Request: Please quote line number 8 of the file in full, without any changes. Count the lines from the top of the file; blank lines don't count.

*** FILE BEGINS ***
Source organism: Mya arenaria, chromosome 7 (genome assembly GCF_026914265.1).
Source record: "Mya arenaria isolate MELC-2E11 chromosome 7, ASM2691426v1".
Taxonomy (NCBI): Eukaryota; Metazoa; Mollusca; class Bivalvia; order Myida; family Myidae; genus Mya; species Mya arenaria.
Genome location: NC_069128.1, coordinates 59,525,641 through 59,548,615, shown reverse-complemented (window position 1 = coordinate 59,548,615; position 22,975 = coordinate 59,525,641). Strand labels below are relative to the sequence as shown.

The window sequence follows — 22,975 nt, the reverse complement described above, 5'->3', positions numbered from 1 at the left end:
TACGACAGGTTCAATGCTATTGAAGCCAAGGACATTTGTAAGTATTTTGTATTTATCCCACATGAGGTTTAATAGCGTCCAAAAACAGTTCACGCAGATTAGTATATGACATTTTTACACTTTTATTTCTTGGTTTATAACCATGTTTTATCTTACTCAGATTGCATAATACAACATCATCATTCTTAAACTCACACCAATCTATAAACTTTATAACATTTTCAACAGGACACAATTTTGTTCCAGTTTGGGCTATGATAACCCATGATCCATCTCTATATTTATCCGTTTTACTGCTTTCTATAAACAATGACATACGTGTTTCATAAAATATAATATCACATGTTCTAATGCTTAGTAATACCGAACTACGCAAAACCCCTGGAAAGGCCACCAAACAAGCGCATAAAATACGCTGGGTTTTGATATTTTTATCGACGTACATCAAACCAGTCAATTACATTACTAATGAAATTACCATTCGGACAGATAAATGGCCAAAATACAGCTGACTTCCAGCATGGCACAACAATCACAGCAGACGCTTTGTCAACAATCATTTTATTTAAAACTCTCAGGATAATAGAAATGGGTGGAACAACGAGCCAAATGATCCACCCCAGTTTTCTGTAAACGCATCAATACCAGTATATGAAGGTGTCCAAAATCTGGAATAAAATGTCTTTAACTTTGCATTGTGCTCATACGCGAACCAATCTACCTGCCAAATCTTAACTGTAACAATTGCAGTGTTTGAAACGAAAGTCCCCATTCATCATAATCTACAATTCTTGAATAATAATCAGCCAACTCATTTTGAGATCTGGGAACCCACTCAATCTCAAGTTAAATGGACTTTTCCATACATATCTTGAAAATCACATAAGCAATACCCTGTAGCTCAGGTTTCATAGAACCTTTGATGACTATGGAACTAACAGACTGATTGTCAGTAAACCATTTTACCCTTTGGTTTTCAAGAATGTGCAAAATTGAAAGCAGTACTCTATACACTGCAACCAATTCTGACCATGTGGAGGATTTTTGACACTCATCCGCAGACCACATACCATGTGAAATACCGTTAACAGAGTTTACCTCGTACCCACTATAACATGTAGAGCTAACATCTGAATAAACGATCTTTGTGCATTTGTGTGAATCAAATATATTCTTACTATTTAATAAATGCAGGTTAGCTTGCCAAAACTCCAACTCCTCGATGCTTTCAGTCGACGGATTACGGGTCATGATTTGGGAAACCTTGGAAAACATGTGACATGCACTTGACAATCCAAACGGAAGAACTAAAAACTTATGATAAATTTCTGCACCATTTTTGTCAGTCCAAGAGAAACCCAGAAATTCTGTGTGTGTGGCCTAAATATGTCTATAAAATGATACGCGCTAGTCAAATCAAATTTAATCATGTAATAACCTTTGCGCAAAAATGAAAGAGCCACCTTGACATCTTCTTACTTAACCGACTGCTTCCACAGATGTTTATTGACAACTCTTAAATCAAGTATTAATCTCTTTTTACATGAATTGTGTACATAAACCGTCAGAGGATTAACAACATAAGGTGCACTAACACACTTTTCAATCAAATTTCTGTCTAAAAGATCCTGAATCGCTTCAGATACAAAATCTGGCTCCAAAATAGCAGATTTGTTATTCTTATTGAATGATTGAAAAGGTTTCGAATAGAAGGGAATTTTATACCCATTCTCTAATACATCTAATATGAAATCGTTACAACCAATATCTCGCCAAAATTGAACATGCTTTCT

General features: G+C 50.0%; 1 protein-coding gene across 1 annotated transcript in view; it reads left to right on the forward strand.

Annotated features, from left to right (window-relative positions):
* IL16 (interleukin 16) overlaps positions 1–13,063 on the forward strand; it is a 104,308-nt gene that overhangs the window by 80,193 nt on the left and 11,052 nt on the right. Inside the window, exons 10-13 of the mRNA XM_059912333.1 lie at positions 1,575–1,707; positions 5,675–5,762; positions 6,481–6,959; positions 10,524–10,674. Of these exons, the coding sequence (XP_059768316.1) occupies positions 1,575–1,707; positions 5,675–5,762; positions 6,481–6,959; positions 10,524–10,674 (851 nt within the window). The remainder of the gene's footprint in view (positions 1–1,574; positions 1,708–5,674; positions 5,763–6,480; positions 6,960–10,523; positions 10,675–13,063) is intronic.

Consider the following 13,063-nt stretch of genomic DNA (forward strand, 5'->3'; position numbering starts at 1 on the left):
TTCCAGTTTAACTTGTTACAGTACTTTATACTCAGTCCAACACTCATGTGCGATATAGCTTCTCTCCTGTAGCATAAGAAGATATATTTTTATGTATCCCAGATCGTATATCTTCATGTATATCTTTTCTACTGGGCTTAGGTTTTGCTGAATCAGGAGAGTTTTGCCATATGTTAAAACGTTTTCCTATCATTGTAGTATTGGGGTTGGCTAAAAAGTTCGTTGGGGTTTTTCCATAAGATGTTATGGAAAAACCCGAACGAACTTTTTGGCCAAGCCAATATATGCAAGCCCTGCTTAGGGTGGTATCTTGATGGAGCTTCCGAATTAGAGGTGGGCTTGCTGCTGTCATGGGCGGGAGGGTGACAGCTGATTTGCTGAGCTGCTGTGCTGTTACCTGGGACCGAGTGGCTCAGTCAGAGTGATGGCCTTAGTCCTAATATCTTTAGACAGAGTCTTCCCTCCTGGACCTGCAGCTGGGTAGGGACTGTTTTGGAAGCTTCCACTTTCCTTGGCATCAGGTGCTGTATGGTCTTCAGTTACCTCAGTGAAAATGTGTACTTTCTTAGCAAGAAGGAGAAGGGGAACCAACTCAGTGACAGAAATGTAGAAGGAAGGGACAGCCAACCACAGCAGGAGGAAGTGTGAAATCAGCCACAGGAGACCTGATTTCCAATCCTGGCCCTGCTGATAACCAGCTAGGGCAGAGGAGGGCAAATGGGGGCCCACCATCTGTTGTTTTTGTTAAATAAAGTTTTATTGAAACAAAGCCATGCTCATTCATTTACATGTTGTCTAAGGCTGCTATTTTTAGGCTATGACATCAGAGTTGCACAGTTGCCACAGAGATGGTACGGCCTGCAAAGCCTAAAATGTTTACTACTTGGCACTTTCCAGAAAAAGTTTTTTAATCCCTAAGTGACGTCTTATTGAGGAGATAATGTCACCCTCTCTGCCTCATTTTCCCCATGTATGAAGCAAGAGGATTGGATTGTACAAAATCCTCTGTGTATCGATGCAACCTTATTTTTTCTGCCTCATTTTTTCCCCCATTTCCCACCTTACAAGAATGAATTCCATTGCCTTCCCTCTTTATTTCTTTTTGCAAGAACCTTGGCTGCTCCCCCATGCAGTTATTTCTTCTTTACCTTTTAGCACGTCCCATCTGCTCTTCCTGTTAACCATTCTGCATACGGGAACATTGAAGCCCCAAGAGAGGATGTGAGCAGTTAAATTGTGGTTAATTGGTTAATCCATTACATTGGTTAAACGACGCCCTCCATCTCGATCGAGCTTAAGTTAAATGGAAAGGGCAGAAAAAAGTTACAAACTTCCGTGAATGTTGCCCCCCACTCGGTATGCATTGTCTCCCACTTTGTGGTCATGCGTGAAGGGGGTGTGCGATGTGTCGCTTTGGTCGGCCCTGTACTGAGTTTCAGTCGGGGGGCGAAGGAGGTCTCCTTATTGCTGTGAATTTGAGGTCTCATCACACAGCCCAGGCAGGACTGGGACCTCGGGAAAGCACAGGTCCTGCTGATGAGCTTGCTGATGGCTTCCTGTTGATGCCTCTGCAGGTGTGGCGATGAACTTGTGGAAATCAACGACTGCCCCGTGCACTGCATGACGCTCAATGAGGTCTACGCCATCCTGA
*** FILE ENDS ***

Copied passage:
Annotated features, from left to right (window-relative positions):